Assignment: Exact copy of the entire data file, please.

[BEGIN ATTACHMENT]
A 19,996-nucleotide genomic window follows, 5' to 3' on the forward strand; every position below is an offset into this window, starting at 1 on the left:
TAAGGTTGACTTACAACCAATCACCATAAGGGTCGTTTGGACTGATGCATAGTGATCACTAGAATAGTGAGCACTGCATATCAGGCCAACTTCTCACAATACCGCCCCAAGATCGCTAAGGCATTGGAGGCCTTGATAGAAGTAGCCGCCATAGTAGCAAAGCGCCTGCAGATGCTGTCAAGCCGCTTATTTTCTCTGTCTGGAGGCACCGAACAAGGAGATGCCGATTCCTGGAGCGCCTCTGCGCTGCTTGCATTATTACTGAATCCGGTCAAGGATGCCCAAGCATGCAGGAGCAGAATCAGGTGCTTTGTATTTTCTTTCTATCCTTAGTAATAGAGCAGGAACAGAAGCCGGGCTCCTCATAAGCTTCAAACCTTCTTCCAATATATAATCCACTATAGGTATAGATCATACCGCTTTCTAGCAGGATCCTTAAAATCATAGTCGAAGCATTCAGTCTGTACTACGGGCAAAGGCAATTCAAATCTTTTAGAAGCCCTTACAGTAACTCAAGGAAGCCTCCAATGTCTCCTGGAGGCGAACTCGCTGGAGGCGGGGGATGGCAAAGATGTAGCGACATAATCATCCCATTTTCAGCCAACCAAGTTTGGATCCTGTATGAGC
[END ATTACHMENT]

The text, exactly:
A 19,996-nucleotide genomic window follows, 5' to 3' on the forward strand; every position below is an offset into this window, starting at 1 on the left:
TAAGGTTGACTTACAACCAATCACCATAAGGGTCGTTTGGACTGATGCATAGTGATCACTAGAATAGTGAGCACTGCATATCAGGCCAACTTCTCACAATACCGCCCCAAGATCGCTAAGGCATTGGAGGCCTTGATAGAAGTAGCCGCCATAGTAGCAAAGCGCCTGCAGATGCTGTCAAGCCGCTTATTTTCTCTGTCTGGAGGCACCGAACAAGGAGATGCCGATTCCTGGAGCGCCTCTGCGCTGCTTGCATTATTACTGAATCCGGTCAAGGATGCCCAAGCATGCAGGAGCAGAATCAGGTGCTTTGTATTTTCTTTCTATCCTTAGTAATAGAGCAGGAACAGAAGCCGGGCTCCTCATAAGCTTCAAACCTTCTTCCAATATATAATCCACTATAGGTATAGATCATACCGCTTTCTAGCAGGATCCTTAAAATCATAGTCGAAGCATTCAGTCTGTACTACGGGCAAAGGCAATTCAAATCTTTTAGAAGCCCTTACAGTAACTCAAGGAAGCCTCCAATGTCTCCTGGAGGCGAACTCGCTGGAGGCGGGGGATGGCAAAGATGTAGCGACATAATCATCCCATTTTCAGCCAACCAAGTTTGGATCCTGTATGAGC